Medicinal plants

Horsetail contraindications

The horsetail plant

Horsetail, better known as horsetail, is a perennial herbaceous plant that produces neither flowers nor seeds. Like ferns, it is a rhizomatous plant, that is, it has the rhizome which is a part similar to a root, as it develops horizontally and is swollen. It is actually a stem that has undergone a process of modification to develop accumulation and reserve functions useful for the survival of the plant. Horsetail leaves are thin and long. When spring arrives, the sterile stems, which are on average 50 centimeters high, are joined by others that are fertile. The latter are easily recognizable because they are only 20 centimeters high, have a greyish color as they are free of chlorophyll and develop a strobile, that is a pine cone in the final part. Once mature, the strobilus releases spores through which the plant multiplies according to the same mechanism used for example by fungi. The horsetail, as we said at the beginning, does not in fact develop flowers.

The history of the use of horsetail

The origin of the horsetail dates back to prehistoric times. This very ancient plant was widespread more than 400 million years ago, when humans had not yet appeared on Earth. In this very long period of time, the horsetail continued to reproduce through the spores spread by its strobili, once it reached maturity. Currently there are only 15 species left, present in the Northern Hemisphere. The therapeutic virtues of horsetail are concentrated only in the fertile branches. The Romans already knew this plant for its restorative effects. The Indians used it to build muscle mass, heal fractures or wounds. Since 1600 in Europe the horsetail was used in case of skin inflammations or for the treatment of kidney stones. Even ancient Ayurvedic medicine mentions it for the treatment of urinary tract disorders. According to magical beliefs, a small bunch of horsetail tied to the bed increased the fertility of couples.

The properties of the horsetail

Horsetail, otherwise known as horsetail, includes various active ingredients including silica, flavonoids, potassium salts. The high silica content gives the horsetail remarkable remineralizing properties. This principle helps to strengthen and fortify the skeletal structure. It is no coincidence that horsetail is currently used both in the treatment of osteoporosis and in the treatment of fractures which accelerate healing. Its re-finalizing properties are also effective in fortifying weak and thin hair or brittle nails. Since ancient times, horsetail was valued for its diuretic effects. Galen already mentioned it as a medicinal plant. It not only fights water retention and proves to be a valid ally in the treatment of cellulite, but it is also an effective adjuvant in the treatment of cystitis. The aerial part of the plant is used for external use to decrease skin inflammations, against nasal bleeding or in the treatment of hemorrhoids.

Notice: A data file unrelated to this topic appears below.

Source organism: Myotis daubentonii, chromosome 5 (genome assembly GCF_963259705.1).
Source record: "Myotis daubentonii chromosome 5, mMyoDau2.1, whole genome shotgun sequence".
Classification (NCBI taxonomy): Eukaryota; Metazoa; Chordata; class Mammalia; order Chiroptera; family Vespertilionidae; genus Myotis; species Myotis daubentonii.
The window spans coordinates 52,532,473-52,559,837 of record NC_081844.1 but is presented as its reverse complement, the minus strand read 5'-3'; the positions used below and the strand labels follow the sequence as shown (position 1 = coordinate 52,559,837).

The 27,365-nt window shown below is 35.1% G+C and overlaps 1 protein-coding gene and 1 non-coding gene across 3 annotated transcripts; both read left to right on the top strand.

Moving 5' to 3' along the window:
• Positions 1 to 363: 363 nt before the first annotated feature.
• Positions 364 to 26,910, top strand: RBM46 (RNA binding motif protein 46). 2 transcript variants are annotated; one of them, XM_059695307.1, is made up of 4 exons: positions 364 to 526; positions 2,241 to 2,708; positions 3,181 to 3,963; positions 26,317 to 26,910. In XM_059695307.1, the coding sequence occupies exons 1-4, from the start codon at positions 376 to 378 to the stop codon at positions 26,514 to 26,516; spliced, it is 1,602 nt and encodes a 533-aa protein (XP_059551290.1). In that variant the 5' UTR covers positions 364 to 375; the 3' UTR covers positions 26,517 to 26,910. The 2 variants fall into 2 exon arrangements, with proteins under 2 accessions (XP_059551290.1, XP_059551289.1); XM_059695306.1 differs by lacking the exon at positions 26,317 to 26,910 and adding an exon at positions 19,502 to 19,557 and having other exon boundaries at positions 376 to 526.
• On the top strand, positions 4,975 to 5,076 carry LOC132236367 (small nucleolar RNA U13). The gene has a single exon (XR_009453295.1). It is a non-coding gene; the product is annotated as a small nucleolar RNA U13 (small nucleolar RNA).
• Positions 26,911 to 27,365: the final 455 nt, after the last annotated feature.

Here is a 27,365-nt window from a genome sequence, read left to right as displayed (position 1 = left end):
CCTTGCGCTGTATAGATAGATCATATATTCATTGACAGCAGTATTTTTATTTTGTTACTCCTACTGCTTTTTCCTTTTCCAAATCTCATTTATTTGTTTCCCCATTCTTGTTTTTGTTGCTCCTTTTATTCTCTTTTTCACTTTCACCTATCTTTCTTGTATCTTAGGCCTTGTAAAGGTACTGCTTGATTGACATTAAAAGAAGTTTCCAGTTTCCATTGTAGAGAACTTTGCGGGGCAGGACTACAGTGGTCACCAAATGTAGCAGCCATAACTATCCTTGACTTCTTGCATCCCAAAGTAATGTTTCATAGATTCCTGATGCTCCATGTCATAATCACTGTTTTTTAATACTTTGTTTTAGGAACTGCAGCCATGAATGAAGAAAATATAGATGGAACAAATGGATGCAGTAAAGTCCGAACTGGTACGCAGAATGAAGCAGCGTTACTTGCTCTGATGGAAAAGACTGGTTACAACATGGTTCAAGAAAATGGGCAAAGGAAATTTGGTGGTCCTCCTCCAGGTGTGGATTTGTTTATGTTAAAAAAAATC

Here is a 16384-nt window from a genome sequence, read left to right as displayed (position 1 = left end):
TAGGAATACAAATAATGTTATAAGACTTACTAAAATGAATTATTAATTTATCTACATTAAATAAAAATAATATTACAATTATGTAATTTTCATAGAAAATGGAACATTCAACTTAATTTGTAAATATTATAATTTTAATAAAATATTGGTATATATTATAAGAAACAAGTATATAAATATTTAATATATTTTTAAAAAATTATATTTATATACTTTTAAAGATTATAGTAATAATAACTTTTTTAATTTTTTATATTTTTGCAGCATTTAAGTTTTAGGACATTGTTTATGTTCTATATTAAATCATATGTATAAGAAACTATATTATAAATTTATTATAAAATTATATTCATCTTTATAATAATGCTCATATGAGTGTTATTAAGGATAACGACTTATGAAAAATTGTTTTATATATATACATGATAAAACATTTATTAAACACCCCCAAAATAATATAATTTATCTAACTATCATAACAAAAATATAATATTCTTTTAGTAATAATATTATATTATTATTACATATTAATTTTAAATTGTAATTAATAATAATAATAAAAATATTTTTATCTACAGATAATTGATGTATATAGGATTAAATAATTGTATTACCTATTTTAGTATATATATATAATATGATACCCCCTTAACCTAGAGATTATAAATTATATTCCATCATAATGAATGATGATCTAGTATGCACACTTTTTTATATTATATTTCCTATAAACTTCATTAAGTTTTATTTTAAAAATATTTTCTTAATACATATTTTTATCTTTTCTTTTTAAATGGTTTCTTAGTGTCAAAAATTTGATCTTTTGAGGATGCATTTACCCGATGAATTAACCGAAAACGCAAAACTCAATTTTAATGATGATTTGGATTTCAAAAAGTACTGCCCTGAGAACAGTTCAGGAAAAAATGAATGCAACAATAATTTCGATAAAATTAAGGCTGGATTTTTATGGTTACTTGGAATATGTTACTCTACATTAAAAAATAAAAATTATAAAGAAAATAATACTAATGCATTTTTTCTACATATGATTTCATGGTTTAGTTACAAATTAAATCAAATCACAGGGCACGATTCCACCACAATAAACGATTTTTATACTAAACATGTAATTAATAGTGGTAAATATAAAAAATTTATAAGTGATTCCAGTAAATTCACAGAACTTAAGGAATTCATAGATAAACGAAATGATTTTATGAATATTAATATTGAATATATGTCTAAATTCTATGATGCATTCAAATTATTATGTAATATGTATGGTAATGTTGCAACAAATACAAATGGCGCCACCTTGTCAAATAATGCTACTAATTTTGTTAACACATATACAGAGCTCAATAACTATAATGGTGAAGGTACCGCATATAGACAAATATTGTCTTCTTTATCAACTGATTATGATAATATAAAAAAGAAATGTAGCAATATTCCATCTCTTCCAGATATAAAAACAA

Horsetail contraindications: Horsetail contraindications

The use of horsetail, like that of any medicinal herb, has contraindications so it is always good to warn your doctor or pharmacist in case you follow medicinal treatments. Due to the active ingredients that characterize it, horsetail is contraindicated in case of edema caused by heart or kidney diseases. Its diuretic effects require precautions if you are already taking drugs with similar properties. The use of horsetail can in fact cause a loss of potassium, which requires its suspension during treatment of bipolar disorders or heart rhythm. Possible side effects include transient digestive disorders, allergic dermatitis and vitamin B deficiency caused by excessive consumption. The Horsetail intake during pregnancy or breastfeeding. It should be emphasized that, to date, true toxic reactions caused by horsetail have been recorded only in livestock, following the consumption of large quantities.

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